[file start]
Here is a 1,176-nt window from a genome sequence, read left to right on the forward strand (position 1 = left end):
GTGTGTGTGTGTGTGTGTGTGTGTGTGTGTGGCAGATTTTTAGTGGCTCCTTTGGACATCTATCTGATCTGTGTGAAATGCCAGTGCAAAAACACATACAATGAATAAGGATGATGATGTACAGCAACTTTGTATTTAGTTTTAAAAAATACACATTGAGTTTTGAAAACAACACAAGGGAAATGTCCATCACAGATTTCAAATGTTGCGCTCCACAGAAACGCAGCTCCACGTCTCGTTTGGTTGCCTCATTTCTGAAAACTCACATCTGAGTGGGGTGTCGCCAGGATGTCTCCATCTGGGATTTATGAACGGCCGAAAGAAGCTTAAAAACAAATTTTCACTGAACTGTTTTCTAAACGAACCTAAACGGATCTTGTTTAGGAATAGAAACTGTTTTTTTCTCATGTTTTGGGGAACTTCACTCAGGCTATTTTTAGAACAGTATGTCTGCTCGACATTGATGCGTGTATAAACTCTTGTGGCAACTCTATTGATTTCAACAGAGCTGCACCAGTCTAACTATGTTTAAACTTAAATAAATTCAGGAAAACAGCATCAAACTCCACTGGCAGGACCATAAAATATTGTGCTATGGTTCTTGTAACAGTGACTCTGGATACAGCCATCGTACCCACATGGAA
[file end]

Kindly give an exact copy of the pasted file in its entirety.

Here is a 1,176-nt window from a genome sequence, read left to right on the forward strand (position 1 = left end):
GTGTGTGTGTGTGTGTGTGTGTGTGTGTGTGGCAGATTTTTAGTGGCTCCTTTGGACATCTATCTGATCTGTGTGAAATGCCAGTGCAAAAACACATACAATGAATAAGGATGATGATGTACAGCAACTTTGTATTTAGTTTTAAAAAATACACATTGAGTTTTGAAAACAACACAAGGGAAATGTCCATCACAGATTTCAAATGTTGCGCTCCACAGAAACGCAGCTCCACGTCTCGTTTGGTTGCCTCATTTCTGAAAACTCACATCTGAGTGGGGTGTCGCCAGGATGTCTCCATCTGGGATTTATGAACGGCCGAAAGAAGCTTAAAAACAAATTTTCACTGAACTGTTTTCTAAACGAACCTAAACGGATCTTGTTTAGGAATAGAAACTGTTTTTTTCTCATGTTTTGGGGAACTTCACTCAGGCTATTTTTAGAACAGTATGTCTGCTCGACATTGATGCGTGTATAAACTCTTGTGGCAACTCTATTGATTTCAACAGAGCTGCACCAGTCTAACTATGTTTAAACTTAAATAAATTCAGGAAAACAGCATCAAACTCCACTGGCAGGACCATAAAATATTGTGCTATGGTTCTTGTAACAGTGACTCTGGATACAGCCATCGTACCCACATGGAA